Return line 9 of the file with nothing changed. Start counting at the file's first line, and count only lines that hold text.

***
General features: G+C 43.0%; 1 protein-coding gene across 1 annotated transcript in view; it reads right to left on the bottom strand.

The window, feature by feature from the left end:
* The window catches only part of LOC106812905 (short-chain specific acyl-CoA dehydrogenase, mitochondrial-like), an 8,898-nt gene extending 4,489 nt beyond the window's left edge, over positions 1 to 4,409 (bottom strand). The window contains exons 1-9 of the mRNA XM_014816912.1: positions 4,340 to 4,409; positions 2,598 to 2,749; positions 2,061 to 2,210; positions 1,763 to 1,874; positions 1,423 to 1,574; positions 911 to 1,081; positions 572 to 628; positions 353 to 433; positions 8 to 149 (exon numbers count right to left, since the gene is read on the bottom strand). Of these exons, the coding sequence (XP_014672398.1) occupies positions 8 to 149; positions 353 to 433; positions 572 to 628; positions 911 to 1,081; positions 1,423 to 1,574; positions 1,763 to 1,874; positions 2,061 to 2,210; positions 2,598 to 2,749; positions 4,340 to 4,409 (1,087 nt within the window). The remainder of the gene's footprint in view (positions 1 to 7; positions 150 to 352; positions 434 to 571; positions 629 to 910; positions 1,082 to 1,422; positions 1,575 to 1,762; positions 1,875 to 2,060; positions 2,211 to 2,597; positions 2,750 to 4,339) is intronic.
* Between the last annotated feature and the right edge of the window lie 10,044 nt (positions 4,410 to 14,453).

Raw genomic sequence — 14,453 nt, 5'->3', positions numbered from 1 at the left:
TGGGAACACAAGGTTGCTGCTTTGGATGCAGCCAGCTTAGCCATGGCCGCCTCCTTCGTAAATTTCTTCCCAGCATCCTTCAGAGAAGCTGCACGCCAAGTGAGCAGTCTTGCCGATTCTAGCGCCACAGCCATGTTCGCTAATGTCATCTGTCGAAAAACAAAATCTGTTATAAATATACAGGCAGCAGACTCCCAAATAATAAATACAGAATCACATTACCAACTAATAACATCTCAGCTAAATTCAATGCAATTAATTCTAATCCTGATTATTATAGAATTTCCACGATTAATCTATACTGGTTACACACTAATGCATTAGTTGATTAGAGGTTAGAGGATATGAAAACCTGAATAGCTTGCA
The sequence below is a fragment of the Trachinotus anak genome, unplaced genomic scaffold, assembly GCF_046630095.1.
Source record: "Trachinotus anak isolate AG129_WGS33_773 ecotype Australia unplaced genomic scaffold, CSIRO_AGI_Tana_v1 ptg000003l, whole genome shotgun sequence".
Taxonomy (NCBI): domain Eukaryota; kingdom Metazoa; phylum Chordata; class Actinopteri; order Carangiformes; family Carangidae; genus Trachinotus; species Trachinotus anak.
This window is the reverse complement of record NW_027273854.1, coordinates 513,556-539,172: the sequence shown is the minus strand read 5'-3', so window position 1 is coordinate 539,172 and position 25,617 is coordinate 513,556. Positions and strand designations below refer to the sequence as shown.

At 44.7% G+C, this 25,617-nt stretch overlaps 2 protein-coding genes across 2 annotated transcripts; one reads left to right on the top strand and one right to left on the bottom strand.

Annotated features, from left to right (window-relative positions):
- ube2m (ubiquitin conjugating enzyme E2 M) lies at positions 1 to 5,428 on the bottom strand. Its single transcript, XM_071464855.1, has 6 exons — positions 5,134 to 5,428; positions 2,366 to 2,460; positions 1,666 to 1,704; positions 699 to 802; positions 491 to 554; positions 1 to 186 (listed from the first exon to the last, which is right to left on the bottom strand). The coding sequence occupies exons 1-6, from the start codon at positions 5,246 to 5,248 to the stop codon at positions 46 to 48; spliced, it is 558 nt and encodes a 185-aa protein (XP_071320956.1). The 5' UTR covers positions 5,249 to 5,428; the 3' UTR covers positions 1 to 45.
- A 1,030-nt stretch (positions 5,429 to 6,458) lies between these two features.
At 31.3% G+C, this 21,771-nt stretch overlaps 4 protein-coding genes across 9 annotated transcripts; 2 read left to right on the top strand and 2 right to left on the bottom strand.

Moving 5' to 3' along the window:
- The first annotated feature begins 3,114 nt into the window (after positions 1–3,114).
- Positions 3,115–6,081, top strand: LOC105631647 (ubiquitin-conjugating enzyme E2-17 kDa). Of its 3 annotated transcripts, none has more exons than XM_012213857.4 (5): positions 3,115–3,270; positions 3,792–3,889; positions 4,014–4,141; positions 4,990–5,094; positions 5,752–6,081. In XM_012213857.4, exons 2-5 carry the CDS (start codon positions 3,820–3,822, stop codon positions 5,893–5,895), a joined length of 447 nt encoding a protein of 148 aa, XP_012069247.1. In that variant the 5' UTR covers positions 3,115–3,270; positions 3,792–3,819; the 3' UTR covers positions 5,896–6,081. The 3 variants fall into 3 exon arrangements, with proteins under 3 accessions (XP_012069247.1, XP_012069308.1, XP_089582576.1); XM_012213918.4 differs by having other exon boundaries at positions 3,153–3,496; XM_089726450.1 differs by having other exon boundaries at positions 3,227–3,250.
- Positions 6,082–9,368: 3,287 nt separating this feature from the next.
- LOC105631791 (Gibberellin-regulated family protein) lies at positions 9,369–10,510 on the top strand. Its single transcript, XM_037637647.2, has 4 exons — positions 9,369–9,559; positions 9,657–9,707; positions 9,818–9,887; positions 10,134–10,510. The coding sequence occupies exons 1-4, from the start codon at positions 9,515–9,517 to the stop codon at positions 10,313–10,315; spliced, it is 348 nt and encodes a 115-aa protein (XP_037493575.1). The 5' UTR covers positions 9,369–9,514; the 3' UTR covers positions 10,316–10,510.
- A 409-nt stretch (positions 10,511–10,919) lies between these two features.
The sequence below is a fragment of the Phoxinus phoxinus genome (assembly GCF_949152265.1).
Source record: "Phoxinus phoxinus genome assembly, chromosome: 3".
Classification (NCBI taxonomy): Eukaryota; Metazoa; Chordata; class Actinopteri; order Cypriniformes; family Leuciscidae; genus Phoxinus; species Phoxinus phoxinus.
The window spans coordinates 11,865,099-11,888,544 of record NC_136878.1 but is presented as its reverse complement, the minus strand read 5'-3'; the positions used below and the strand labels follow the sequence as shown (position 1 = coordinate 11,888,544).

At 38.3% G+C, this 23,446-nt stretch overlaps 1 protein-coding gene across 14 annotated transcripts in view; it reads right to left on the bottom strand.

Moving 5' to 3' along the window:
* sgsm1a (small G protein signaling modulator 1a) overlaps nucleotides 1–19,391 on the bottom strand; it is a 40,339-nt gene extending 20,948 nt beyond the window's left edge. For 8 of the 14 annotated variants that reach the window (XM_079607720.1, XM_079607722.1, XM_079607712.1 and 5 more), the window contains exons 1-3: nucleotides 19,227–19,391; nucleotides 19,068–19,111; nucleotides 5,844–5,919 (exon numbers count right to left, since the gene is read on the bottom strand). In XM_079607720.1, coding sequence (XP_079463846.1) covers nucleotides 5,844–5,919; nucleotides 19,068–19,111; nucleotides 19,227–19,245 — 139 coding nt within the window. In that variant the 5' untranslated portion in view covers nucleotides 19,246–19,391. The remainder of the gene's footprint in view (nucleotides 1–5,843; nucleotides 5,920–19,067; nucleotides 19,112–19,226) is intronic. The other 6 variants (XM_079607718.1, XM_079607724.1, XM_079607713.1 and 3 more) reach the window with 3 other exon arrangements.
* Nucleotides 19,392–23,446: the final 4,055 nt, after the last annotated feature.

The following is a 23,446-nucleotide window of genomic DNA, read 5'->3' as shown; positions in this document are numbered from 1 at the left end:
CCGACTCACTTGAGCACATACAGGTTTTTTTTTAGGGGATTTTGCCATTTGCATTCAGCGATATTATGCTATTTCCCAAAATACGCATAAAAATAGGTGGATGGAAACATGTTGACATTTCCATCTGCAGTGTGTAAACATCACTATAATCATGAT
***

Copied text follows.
Taxonomy (NCBI): domain Eukaryota; kingdom Metazoa; phylum Chordata; class Actinopteri; order Carangiformes; family Carangidae; genus Trachinotus; species Trachinotus anak.